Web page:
I just realized that it's Friday night and we've been in Peru for a week. Several people were mentioning today that it seems like we've been here for a couple of months already, and with everything we have done in the last week, I feel it too.
If the next week goes the same as this week, we'll all be too exhausted to actually get off the plane in Huntsville next Friday. This, I believe, is a good thing.
I had hoped that the trip hiccups would all be over after I and three others were separated from the group out of Huntsville and our ensuing jaunt across the US to try and catch up to the rest of the group. Of course, delayed baggage is always a trial, but when Ed's and Paulette's bags made it to the hotel in Lima on Sunday, I thought everything would be smooth sailing from that point on, even though my bag was nowhere to be found. I kept telling myself that as long as problems had to arise, as long as I suffered the worst of them, everyone else could just roll with it. If I stayed calm, they would all stay calm as well. Right?
We are entitled to our theories, and I guess the fact that we have to test them is what makes them theories. I have learned an incredible amount about planning and carrying out a study abroad trip in the last week, and I am far better equipped for any future programs I may choose to run after only seven days. This has been an incredibly grueling week with a steep learning curve for me, but everyone's still alive and the problems or difficulties are minor, so I'm counting it as a success thus far.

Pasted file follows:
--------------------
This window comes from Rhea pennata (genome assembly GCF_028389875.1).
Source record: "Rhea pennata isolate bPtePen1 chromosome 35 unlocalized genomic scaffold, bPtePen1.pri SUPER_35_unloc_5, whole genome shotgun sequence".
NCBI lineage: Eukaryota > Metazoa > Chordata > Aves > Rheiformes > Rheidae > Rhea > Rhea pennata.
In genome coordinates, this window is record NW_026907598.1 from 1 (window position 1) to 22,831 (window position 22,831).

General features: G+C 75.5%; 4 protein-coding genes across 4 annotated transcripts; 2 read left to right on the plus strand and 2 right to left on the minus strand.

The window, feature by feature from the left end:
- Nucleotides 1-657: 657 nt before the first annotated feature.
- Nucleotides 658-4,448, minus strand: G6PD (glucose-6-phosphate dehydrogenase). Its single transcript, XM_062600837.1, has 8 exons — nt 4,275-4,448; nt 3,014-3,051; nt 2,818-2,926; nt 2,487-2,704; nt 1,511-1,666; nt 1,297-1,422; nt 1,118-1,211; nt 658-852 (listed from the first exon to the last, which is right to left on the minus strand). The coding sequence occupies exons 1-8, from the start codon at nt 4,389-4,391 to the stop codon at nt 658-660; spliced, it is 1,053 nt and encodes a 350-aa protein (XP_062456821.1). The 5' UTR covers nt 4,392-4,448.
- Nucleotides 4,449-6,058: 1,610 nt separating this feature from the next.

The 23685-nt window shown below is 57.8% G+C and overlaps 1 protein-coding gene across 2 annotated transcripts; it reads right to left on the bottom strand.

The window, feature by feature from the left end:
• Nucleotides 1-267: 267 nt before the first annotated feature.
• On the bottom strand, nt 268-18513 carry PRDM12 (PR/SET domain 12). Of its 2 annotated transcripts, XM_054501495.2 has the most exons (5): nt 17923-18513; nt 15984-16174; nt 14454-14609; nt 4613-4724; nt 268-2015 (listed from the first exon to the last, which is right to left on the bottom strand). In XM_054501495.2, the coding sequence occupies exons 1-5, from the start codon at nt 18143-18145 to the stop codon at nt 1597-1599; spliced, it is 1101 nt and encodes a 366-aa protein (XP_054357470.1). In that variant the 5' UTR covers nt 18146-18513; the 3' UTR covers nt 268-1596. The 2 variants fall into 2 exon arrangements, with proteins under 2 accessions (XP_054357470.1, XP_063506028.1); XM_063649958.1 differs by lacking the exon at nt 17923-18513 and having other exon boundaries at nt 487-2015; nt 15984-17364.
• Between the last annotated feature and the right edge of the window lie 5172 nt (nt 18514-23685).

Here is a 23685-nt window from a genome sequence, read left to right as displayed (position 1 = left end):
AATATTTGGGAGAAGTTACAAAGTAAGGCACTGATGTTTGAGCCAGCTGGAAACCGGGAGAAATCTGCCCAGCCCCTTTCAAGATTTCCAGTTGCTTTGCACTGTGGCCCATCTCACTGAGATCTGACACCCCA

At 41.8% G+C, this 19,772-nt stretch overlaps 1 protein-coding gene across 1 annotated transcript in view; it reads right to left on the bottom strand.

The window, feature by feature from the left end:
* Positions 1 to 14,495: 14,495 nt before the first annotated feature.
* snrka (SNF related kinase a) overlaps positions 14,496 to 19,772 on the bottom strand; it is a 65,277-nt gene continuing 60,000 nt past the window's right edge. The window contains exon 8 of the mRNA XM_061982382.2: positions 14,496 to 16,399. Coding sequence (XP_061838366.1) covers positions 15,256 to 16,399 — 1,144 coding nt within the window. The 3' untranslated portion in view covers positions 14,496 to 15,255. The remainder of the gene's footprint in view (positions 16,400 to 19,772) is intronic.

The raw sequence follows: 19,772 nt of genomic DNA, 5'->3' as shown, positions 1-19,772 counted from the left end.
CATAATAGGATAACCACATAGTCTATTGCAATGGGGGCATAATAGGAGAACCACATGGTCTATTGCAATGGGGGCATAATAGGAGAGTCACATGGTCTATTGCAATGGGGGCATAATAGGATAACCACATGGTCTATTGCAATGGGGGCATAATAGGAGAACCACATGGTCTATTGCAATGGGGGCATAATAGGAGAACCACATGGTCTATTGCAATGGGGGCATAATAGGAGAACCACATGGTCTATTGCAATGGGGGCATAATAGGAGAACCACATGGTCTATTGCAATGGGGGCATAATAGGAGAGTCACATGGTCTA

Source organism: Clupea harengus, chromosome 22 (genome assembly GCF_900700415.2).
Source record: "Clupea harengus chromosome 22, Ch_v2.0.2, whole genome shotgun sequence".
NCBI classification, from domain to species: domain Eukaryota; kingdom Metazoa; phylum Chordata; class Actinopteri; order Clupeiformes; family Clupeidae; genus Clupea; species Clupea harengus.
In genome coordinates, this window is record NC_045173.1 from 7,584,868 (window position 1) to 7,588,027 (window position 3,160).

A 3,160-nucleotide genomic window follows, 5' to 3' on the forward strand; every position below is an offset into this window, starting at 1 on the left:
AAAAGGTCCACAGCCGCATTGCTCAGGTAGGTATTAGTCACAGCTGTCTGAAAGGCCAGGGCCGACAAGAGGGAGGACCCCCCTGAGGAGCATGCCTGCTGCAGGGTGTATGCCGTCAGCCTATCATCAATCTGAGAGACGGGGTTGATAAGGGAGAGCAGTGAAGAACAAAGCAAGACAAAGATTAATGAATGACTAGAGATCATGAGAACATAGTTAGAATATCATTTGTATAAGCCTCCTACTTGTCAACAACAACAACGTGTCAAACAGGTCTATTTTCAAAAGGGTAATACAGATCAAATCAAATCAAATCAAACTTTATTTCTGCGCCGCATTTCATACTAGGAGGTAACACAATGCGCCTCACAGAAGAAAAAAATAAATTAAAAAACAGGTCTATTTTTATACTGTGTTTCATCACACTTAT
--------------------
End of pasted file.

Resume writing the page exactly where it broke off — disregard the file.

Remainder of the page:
Having not written regularly this week, I will now try and give as much of an update as I can. I may also add photos, or perhaps put those in later, as pictures make my words a lot more interesting.
We left Lima on Tuesday morning for Nazca. There is no airport in Nazca (other than the little one used for the flyovers,) so my bag was not going to make it to me there. Thanks to Karen, the real force behind this trip, my bag was scheduled to arrive in Arequipa on Wednesday and I was to go claim it at the Arequipa airport. The LAN Airlines people insisted on delivering it to me at the hotel, so I waited an extra two hours for it to arrive, but what's two hours after SIX DAYS without it? It was good to get my bag back. That's really all I can say.
I must digress at this moment and air a grievance against the U.S. media channels. On May 9, 2011, workers in Puno, Peru began a protest against the government and blocked the highway that runs between Puno and La Paz, Bolivia. The protest has been entirely ignored by the American media channels, and I was completely unaware of the situation until Tuesday night when Karen informed me that the protests had spread and travel to Puno (and Lake Titicaca) is impossible. This meant we had an additional two and a half days to make up in our trip. We would miss Lake Titicaca, Sillustani, Pucapucara, Raqchi, and a couple of other significant sites on our tour as a result. The options available to us were to extend our stay in Arequipa, a city I am entirely unfamiliar with, or go to Cusco early and spend five days there. One benefit to Arequipa is Colca canyon, the debated largest/deepest canyon in the Western Hemisphere, which is a day trip away from Arequipa and is famous for the Andean condors that fly there. After negotiating with Karen about our trip budget and so forth, we (I) decided we would pay the extra money and make the trip to Colca canyon.
I believe I am speaking for the entire group when I say that it was well worth it.
So we're back in Arequipa for one more day and then to take the night bus to Cusco tomorrow night and resume the original itinerary. Machupicchu is the natural climax of this trip, and we will be able to spend most all of Wednesday there, then one more night in Cusco, a flight back to Lima, then back to the USA on Friday.
I hope I last that long.